Using the Right Tools in the Demand Planning Process

Demand planning in the intelligent enterprise requires the “right tool for the right job.” Arguably the most over used tool is the spreadsheet for many good reasons – availability, ease of use and user experience to name a few.  Of course the downside is well documented – loss of control, multiple versions of the truth, and the eventual overwhelming nature of large data sets that characterize detailed demand planning processes.

On the other side of the argument is the important requirements of demand planning tools such as an infrastructure that provides a persistent system of record for pre- and post-forecast analysis, a robust time series forecast engine that’s automated and easy to use, and a collaboration platform for refining the forecast results.  Let’s look at each characteristic in more detail.

Persistent system of record implies the system is always available like an enterprise dial tone and contains the latest information along with all the necessary historical data used for the forecasting process.  The data repository provides two main purposes.  First, to store the data feeds for generating future forecasts that are accurately and consistently tied back to the true enterprise numbers.  And second, to serve as the system of record against which ongoing comparative analysis for continuous improvement is performed.  The value of the process can be greatly enhanced if the data repository not only contains the required demand input data for the process, but also includes complimentary variables such as inventory, cost structures, open orders and supply data.

Time Series Forecasting tool is valuable if it provides a substantial increase in sophistication over spreadsheets without an increase in user complexity.  Sophistication means the ability for the tool to automatically (without user interaction) extract the important components of a Make-to-Stock type forecast including trend, seasonality and external event (promotional) impact on the final periodic forecast results.  The goal is to move to a 20% art and 80% science environment that — when automated — produces a more accurate baseline forecast for supporting the Sales and Operation planning process.  The baseline forecast establishes the starting point for the final step in the forecasting process, which is collaboration.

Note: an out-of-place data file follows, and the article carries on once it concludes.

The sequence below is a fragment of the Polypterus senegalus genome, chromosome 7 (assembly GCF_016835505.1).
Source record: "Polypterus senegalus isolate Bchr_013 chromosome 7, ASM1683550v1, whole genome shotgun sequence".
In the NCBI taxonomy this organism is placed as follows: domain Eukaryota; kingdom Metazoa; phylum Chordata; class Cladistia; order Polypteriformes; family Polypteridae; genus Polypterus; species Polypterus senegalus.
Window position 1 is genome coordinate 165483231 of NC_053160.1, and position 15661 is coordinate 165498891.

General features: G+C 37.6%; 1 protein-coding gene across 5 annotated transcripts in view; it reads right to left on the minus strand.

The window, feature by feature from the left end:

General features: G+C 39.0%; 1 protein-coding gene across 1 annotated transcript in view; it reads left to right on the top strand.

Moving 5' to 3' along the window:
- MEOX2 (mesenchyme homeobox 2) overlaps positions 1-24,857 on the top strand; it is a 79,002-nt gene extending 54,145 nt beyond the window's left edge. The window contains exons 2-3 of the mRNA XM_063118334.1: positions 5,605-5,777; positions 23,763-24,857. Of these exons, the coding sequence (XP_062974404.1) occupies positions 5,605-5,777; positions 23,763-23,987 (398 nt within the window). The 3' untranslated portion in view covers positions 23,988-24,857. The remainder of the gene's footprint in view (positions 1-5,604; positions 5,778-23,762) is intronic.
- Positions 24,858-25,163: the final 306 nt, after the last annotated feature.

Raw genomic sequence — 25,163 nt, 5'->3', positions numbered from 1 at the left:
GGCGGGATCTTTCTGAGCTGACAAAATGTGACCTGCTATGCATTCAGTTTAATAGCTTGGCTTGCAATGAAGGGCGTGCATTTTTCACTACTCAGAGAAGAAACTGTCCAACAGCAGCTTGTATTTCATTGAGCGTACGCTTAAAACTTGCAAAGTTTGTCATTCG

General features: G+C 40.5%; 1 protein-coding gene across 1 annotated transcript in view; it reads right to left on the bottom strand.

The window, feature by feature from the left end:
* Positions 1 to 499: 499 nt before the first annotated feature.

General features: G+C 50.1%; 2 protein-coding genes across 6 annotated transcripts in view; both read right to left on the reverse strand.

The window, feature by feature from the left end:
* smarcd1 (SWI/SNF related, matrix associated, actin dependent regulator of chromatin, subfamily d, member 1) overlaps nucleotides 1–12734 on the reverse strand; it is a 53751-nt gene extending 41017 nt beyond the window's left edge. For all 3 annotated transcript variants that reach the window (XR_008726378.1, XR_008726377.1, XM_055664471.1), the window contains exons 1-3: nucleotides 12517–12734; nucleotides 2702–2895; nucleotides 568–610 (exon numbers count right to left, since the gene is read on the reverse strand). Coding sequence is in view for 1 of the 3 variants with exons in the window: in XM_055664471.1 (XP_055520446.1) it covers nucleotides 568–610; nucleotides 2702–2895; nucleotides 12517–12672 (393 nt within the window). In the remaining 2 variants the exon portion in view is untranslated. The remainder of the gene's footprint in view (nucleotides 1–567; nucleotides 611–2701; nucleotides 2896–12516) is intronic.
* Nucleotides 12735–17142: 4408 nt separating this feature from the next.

Collaboration is for refining (not creating) the baseline forecast.  The primary importance of collaborative input is to capitalize on the collaborators’ unique local real-time knowledge about conditions not found in the past historical demand data.  The pitfall of many collaborative environments is the attitude of the collaborators, such as field sales and marketing people.  The value increasing part of the process comes when the field inputs are combined or used to add a different perspective rather than simply replacing the results of the automated time series forecast during the collaboration step.  The fault when this occurs lies both with the field people and the operations people.

Field people are motivated to increase the forecast to ensure product availability, as well as their belief that they are better at predicting the future than a more scientific approach.  Operations people, while concerned about inventory levels increasing due to over forecasting by field people, enjoy the opportunity to place the blame on someone else for incorrect forecasts – especially when it results in increased inventory value.  Operations people also have the threat of poor customer service hanging over their heads due to inaccurate or incorrect forecast mix.  All of these issues are sometimes referred to as corporate politics and usually serve to help reduce the effectiveness of the overall supply chain.

Using and believing in the right tools for the demand planning process can go a long way to improve the supply chain effectiveness in the intelligent enterprise but not without solid top-down and bottoms-up management that meets in the middle to add value without significant friction.



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